PanThe New York Times Book ReviewMost of The UnAmericans, Molly Antopol’s first collection of short stories, reads like a series of writing exercises. With one exception, the stories are about lives that fail to happen ... The point of view shifts between men and women, though everyone in these stories seems to speak and think in the same voice ... It is not an unpleasant voice — it is erudite and occasionally thoughtful and belongs unmistakably to a young, well-educated American woman ... There is more to life than the one wrong turn — and that there ought to be more to fiction as well.
PositiveThe New YorkerThe therapeutic value of Duggan’s book goes well beyond freeing me from shame for my teen-age lack of literary taste and political discernment; it also provides an explanation for our current cultural and political moment ... Duggan traces Rand’s influence, both direct and indirect, on American politics and culture ... Duggan doesn’t blame Rand for neoliberalism, exactly, but she spotlights the Randian spirit of what she calls the \'Neoliberal Theater of Cruelty.\' This theatre would include players we don’t necessarily describe as neoliberal. Paul Ryan, the former House Speaker, is a Rand evangelist who gave out copies of Atlas Shrugged as Christmas presents to his staff and said that she \'did the best job of anybody to build a moral case of capitalism.\'
PanThe New YorkerThe President of the United States is a deranged liar who surrounds himself with sycophants. He is also functionally illiterate and intellectually unsound. He is manifestly unfit for the job. Who knew? Everybody did.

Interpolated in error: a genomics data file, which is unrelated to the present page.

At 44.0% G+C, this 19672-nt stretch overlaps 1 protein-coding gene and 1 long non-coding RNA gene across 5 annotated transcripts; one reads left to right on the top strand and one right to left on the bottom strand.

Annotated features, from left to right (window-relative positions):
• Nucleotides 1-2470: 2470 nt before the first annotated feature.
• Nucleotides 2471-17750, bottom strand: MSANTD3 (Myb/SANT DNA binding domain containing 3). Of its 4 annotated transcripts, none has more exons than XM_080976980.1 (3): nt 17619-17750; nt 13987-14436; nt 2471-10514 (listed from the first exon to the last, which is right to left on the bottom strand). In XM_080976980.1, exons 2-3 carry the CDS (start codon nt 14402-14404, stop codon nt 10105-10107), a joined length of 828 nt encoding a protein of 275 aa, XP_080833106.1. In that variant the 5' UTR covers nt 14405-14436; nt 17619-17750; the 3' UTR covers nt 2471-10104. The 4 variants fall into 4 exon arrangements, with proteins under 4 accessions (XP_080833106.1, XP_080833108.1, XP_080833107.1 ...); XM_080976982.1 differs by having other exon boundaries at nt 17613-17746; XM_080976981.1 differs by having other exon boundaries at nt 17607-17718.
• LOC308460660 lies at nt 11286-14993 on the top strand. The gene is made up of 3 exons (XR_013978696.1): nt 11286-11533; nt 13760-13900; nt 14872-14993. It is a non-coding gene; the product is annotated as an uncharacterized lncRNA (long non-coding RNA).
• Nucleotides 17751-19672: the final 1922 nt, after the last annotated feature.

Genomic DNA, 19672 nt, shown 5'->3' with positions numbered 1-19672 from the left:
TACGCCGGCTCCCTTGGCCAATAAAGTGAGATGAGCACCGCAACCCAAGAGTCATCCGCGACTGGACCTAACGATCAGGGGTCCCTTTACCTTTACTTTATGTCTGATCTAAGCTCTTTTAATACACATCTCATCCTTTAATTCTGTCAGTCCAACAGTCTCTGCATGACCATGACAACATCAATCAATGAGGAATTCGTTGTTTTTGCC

So why has a poorly written book containing this information, padded with much tedious detail, become an overnight sensation, a runaway best-seller, and the topic of every other political column, podcast, and dinner conversation? It seems we are in bigger trouble with reality perception than we might have realized ... tone, more than the substance, is what gives the book the flavor of a peek behind the curtain, the sense of someone finally putting words to an 'open secret' ... If the comedians bring reality into sharper focus, Wolff just slaps on broad, sloppy strokes. His writing is comically bad...His logic is ridiculous ... That Fire and Fury can occupy so much of the public-conversation space degrades our sense of reality further, while creating the illusion of affirming it.
Ed. by Bandy X. Lee and Robert Jay Lifton
PositiveThe New YorkerContributors to the book entertain the possibility of applying a variety of diagnoses and descriptions to the President ... Behind the obvious political leanings of the authors lurks a conceptual problem. Definitions of mental illness are mutable; they vary from culture to culture and change with time ... Psychiatrists who contributed to The Dangerous Case of Donald Trump are moved by the sense that they have a special knowledge they need to communicate to the public. But Trump is not their patient ... None of this is secret, special knowledge — it is all known to the people who voted for him. We might ask what’s wrong with them rather than what’s wrong with him.
Vladimir Sorokin, Trans. by Jamey Gambrell
PositiveThe New York Times Book ReviewKnowing when to pick one’s battles is the mark of a great translator, and Gambrell is one. Her translation is as elegant, playful and layered as the original — and never appears labored.